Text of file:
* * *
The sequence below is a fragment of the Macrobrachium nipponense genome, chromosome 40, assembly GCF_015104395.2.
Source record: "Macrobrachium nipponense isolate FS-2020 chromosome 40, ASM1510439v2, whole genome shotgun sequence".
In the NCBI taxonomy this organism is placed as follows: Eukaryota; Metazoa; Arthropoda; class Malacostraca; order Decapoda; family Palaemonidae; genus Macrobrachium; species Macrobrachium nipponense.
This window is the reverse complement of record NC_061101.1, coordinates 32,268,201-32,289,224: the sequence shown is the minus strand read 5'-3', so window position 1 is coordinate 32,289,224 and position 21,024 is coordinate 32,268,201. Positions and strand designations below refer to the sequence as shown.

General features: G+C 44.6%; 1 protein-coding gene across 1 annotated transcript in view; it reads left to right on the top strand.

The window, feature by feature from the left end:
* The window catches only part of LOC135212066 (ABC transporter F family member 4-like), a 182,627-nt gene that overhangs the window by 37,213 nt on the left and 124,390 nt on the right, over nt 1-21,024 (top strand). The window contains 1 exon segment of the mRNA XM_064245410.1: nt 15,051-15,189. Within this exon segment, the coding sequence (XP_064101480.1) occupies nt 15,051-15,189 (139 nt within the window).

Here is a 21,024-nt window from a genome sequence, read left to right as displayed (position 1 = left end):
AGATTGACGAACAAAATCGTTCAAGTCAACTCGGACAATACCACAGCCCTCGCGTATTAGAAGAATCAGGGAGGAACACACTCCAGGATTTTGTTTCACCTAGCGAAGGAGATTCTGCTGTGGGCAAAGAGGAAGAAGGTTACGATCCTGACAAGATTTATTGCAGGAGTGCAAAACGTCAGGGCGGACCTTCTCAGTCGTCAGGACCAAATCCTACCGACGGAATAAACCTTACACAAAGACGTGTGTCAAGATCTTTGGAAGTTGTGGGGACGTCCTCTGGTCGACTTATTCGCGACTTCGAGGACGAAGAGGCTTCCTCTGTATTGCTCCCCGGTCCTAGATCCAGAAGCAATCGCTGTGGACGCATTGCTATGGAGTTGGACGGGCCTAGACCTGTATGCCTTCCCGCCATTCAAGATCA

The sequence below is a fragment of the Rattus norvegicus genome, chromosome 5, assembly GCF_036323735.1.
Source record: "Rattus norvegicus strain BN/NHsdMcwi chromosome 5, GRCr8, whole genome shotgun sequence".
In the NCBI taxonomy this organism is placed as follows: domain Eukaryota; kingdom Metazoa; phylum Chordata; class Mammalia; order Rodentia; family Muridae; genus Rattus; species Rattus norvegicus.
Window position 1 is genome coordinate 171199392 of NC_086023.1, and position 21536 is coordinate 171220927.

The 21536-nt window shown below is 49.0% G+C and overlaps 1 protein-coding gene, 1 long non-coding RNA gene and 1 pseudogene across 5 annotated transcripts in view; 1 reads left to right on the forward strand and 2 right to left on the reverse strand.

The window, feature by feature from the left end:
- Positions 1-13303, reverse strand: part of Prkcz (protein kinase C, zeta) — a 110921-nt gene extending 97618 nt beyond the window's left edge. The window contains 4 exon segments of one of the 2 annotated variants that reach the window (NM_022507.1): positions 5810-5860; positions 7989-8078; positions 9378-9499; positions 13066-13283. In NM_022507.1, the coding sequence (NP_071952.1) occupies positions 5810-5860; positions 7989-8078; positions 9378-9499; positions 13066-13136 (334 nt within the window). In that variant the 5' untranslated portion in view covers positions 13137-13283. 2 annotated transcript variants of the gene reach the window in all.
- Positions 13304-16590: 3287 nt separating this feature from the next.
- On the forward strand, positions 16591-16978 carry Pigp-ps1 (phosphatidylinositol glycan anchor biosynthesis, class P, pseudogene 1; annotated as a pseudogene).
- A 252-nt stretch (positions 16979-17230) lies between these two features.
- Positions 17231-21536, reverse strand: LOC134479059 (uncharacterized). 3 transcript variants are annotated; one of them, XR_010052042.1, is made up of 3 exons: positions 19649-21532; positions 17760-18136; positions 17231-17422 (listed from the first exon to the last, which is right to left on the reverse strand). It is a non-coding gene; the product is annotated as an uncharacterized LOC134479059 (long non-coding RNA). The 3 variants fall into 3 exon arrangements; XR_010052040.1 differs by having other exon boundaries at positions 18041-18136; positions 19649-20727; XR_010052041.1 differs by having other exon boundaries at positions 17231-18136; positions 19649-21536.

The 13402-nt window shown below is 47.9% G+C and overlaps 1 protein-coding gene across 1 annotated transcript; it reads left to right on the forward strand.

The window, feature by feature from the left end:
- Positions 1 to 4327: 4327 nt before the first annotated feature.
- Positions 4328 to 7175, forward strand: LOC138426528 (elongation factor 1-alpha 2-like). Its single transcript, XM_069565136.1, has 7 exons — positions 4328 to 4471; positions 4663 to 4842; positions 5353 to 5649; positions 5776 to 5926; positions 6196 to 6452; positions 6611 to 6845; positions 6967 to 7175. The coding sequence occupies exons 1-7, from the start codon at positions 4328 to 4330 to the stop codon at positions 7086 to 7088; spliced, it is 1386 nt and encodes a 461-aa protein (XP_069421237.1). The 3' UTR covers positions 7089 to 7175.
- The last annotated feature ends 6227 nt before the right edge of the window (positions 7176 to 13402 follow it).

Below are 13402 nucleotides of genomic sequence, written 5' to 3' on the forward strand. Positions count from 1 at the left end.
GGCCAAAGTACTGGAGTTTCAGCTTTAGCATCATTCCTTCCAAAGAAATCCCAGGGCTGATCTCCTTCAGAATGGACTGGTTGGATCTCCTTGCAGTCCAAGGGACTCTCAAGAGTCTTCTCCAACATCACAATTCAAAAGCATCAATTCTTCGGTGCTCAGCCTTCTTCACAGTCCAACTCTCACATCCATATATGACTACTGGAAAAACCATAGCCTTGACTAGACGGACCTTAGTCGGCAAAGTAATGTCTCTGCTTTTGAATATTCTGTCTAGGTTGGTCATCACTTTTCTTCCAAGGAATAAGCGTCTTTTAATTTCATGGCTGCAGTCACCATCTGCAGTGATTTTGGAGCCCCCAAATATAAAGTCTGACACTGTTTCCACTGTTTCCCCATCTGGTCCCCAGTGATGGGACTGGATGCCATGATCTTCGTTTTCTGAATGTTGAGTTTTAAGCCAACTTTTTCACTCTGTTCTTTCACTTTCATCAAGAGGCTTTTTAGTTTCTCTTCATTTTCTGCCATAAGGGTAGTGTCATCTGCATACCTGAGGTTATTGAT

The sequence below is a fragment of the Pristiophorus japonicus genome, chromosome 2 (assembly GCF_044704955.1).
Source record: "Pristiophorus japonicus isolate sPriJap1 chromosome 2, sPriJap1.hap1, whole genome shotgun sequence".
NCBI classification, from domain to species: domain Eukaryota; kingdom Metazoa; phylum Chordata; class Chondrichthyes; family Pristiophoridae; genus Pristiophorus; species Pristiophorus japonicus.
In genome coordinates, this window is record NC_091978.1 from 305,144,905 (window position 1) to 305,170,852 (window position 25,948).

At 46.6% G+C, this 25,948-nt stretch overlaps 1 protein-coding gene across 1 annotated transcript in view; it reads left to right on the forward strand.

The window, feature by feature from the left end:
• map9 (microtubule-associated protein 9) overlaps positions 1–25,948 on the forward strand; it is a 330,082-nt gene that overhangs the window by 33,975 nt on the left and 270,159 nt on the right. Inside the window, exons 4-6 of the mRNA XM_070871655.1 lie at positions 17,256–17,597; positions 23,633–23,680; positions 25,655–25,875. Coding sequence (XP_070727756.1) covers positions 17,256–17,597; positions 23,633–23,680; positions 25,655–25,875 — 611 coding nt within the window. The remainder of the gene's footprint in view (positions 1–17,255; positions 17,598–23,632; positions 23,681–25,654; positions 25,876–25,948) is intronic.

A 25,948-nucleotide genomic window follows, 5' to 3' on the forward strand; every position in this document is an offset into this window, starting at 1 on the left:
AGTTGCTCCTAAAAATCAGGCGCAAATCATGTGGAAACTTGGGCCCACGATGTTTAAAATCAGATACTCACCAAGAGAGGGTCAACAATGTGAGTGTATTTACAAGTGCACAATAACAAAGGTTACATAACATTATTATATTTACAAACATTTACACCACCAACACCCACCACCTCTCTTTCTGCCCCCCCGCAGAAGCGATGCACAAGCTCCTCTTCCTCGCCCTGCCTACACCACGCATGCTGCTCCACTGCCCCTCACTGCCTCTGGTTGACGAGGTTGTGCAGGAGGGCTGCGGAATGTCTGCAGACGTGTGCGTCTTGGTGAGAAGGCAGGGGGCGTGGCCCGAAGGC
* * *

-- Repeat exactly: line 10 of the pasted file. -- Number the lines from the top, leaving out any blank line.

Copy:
The sequence below is a fragment of the Rattus norvegicus genome, chromosome 5, assembly GCF_036323735.1.